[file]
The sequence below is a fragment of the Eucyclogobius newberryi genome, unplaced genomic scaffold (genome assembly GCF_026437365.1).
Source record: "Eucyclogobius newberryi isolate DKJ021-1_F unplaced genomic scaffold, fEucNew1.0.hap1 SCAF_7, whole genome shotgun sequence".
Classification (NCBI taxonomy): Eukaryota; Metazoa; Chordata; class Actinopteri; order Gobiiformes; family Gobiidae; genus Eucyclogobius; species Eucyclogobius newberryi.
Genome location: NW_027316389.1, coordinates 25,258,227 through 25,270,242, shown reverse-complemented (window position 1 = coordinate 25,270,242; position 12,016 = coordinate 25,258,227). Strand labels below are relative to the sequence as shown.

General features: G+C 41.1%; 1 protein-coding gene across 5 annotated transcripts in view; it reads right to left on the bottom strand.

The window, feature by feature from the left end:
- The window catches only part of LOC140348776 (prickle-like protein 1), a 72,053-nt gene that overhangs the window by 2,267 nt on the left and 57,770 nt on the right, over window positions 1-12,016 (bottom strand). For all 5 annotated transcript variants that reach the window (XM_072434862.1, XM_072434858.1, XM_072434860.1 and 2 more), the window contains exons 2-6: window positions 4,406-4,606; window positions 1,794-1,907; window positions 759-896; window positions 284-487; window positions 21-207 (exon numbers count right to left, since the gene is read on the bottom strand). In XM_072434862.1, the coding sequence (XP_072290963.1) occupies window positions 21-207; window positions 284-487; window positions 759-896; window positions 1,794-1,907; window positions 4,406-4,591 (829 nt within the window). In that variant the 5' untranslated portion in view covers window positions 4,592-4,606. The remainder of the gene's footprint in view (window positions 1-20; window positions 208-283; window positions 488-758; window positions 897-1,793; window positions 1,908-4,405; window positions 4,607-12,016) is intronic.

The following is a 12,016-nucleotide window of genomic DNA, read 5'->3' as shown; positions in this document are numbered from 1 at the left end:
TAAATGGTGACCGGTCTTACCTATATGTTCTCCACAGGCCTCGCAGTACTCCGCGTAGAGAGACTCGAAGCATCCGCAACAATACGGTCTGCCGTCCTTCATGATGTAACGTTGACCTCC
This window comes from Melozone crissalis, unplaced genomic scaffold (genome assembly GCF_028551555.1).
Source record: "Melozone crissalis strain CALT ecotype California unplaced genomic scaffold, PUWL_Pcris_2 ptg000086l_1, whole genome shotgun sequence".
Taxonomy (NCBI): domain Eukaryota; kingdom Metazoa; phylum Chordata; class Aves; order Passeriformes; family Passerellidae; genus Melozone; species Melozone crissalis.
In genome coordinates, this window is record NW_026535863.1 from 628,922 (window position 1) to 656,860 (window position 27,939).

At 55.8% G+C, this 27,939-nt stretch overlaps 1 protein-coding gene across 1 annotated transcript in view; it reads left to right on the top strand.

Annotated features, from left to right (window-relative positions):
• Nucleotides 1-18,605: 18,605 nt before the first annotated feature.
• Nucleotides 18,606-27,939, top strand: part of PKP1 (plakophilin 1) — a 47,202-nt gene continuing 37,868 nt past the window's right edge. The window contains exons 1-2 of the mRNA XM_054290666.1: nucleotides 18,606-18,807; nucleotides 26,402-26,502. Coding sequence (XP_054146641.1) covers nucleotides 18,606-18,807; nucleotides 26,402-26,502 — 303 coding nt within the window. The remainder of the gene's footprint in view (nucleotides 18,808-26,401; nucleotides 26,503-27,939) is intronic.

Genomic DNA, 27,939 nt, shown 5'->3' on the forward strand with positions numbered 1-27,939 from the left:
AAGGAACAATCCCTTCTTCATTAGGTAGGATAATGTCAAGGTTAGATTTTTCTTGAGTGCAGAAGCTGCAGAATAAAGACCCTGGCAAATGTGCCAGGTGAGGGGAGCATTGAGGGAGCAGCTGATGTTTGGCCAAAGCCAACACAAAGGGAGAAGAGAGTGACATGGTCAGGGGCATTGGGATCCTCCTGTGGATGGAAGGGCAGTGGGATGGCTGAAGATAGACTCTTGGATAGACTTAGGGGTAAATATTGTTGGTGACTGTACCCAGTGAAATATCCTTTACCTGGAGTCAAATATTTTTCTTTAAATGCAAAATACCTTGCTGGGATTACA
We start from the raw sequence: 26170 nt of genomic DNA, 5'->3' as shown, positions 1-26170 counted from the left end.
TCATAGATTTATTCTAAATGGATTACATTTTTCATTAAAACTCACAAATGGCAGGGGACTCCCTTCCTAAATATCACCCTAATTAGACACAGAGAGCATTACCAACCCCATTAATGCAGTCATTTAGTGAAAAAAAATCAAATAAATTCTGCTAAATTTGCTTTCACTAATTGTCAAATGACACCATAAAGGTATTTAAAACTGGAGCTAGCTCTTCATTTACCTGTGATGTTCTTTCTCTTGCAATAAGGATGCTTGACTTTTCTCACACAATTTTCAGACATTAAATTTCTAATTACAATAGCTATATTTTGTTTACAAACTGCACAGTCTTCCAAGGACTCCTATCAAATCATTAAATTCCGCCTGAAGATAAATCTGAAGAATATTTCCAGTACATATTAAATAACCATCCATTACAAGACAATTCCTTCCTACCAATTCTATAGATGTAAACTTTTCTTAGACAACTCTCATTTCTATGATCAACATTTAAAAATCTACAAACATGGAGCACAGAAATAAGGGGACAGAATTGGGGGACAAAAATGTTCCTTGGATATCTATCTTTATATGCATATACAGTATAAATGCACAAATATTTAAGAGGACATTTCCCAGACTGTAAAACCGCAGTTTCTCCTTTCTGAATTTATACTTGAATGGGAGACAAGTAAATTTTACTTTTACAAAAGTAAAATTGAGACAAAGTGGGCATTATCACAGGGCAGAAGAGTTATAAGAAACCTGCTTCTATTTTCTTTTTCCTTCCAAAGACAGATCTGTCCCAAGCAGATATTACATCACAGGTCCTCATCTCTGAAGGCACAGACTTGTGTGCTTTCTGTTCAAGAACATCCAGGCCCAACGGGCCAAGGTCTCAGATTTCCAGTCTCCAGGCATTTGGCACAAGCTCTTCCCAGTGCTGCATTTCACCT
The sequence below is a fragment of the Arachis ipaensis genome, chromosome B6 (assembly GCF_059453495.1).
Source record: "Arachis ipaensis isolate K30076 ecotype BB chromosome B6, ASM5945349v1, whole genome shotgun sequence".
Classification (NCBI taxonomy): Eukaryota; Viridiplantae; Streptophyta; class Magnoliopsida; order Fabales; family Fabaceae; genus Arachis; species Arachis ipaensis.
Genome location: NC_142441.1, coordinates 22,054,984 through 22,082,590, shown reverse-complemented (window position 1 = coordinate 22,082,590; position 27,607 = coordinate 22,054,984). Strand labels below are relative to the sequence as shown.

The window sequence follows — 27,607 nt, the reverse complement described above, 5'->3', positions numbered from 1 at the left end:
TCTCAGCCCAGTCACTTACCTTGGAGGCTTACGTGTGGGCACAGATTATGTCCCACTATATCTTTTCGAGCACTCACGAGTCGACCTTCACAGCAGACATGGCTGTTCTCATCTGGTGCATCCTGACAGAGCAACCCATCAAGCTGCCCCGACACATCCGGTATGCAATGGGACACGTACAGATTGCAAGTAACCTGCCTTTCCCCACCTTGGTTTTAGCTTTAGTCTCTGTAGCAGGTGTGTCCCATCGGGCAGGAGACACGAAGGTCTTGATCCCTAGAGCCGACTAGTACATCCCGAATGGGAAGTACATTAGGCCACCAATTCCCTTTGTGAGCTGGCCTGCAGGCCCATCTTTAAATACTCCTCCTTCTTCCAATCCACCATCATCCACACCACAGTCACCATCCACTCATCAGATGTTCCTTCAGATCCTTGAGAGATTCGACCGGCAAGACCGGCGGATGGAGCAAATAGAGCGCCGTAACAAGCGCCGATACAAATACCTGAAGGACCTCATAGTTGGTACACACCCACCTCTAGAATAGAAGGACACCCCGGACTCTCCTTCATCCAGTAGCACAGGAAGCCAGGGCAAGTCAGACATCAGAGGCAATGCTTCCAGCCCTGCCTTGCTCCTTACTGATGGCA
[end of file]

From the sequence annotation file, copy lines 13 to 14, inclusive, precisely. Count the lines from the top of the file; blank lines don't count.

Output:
In genome coordinates, this window is record NW_026535863.1 from 628,922 (window position 1) to 656,860 (window position 27,939).

At 55.8% G+C, this 27,939-nt stretch overlaps 1 protein-coding gene across 1 annotated transcript in view; it reads left to right on the top strand.